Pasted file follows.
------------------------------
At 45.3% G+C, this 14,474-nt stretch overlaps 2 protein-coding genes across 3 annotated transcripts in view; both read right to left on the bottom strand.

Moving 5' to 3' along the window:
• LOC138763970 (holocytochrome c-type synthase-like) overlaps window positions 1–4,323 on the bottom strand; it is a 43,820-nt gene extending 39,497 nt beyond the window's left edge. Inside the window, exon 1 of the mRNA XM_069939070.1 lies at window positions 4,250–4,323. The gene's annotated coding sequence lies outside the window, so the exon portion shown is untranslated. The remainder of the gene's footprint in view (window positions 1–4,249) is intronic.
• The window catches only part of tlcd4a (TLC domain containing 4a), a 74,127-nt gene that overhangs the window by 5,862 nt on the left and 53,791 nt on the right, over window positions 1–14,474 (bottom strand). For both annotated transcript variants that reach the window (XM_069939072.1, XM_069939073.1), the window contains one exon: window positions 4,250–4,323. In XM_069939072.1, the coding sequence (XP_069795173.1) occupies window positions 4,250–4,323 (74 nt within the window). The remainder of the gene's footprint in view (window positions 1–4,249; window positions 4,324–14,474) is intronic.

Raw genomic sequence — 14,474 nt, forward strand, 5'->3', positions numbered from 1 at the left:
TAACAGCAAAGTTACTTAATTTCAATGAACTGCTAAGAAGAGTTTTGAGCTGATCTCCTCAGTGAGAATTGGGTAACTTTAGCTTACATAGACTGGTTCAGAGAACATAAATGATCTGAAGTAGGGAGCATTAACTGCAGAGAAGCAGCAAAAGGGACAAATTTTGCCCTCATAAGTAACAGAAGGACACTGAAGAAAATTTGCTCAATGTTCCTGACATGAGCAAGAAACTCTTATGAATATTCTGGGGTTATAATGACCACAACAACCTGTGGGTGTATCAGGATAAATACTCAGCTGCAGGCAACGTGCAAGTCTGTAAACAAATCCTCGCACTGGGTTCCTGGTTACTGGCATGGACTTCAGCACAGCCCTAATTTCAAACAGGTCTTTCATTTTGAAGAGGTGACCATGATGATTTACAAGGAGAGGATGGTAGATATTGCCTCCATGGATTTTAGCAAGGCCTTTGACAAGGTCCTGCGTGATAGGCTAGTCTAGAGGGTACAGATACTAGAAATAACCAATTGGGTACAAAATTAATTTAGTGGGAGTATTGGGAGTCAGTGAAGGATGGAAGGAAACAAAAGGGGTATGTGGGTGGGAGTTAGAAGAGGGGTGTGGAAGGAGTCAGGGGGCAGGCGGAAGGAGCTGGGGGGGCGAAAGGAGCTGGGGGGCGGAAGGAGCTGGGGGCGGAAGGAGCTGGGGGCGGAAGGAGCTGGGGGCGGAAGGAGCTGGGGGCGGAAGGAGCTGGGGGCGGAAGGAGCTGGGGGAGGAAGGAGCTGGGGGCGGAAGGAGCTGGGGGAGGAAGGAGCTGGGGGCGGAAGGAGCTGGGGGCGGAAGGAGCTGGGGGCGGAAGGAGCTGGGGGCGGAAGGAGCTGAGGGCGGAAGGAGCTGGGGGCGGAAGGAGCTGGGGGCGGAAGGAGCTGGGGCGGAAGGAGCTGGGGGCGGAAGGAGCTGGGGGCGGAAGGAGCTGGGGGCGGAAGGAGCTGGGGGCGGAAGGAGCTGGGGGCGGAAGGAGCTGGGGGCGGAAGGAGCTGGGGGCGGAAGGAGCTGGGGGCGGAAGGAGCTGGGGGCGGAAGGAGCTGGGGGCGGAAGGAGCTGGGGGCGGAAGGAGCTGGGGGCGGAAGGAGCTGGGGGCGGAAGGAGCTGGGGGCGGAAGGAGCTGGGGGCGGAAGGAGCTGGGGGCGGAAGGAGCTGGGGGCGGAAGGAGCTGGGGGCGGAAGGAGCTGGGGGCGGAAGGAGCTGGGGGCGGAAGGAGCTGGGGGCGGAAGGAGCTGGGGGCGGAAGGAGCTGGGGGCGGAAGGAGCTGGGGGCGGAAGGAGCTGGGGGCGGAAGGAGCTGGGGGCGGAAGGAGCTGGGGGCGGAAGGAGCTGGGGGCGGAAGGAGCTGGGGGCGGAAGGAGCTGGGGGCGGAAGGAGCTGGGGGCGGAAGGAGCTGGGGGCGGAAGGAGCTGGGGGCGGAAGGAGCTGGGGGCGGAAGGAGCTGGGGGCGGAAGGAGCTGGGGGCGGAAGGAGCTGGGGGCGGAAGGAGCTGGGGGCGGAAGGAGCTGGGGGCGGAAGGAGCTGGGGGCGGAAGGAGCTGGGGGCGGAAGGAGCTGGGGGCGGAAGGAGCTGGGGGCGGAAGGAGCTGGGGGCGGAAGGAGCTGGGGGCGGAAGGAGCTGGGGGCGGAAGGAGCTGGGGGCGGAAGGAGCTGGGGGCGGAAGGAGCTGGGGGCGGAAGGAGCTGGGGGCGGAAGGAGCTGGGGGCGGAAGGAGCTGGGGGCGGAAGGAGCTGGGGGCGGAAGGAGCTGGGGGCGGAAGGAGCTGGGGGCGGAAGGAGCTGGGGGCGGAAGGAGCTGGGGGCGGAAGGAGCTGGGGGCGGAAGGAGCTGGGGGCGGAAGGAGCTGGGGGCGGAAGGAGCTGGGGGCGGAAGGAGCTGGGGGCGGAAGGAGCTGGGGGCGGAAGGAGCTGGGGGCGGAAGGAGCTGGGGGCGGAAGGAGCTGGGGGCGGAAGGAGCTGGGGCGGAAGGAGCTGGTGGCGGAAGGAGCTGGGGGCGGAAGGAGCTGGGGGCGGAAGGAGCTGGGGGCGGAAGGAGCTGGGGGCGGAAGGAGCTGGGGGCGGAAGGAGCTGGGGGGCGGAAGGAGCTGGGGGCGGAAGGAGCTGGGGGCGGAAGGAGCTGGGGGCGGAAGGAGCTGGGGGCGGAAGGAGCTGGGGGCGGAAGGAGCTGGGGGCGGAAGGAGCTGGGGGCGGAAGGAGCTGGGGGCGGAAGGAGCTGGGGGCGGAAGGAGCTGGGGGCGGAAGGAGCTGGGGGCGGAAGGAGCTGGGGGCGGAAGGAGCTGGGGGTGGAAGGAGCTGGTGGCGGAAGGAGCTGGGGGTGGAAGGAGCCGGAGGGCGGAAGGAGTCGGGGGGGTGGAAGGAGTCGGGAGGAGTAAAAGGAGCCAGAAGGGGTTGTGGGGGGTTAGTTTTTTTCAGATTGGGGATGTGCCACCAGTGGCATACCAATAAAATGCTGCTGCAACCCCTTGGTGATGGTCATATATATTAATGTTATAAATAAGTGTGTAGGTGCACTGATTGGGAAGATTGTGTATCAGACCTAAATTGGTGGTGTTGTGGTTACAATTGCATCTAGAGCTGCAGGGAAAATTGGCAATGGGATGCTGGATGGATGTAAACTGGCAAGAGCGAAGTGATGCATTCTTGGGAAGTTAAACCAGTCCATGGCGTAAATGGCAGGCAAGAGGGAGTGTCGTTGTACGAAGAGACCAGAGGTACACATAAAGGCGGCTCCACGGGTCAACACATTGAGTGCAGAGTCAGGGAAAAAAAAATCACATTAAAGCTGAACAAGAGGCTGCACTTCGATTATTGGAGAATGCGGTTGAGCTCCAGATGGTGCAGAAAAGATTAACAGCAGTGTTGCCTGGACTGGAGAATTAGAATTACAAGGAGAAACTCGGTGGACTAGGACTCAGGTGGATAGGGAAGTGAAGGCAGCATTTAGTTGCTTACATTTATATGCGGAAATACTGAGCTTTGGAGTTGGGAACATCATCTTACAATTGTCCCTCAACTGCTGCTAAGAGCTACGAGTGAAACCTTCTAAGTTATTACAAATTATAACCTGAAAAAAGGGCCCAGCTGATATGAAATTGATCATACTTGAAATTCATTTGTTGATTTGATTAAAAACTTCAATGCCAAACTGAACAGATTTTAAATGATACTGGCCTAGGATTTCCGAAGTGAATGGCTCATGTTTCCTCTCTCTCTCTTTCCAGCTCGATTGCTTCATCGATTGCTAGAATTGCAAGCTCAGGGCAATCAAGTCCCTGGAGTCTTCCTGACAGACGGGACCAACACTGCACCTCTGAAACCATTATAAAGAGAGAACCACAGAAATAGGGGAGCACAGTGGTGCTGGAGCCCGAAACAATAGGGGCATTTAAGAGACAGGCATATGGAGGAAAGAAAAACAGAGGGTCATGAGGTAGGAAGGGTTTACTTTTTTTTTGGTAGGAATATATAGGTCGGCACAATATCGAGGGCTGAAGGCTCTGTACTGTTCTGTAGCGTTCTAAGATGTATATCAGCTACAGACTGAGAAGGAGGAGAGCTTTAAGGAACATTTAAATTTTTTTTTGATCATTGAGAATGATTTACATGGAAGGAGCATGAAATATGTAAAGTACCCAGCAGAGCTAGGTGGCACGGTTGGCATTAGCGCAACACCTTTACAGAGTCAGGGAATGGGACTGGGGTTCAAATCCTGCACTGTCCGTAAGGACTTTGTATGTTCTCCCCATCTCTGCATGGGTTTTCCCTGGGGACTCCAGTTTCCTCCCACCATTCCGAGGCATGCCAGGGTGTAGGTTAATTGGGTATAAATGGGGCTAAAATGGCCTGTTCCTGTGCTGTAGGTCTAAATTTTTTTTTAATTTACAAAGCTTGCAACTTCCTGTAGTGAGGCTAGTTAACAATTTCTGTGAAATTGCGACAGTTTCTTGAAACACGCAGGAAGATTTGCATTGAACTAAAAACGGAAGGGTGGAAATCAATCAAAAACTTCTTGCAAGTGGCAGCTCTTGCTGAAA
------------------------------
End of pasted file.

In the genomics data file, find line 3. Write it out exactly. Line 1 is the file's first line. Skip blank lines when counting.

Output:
• LOC138763970 (holocytochrome c-type synthase-like) overlaps window positions 1–4,323 on the bottom strand; it is a 43,820-nt gene extending 39,497 nt beyond the window's left edge. Inside the window, exon 1 of the mRNA XM_069939070.1 lies at window positions 4,250–4,323. The gene's annotated coding sequence lies outside the window, so the exon portion shown is untranslated. The remainder of the gene's footprint in view (window positions 1–4,249) is intronic.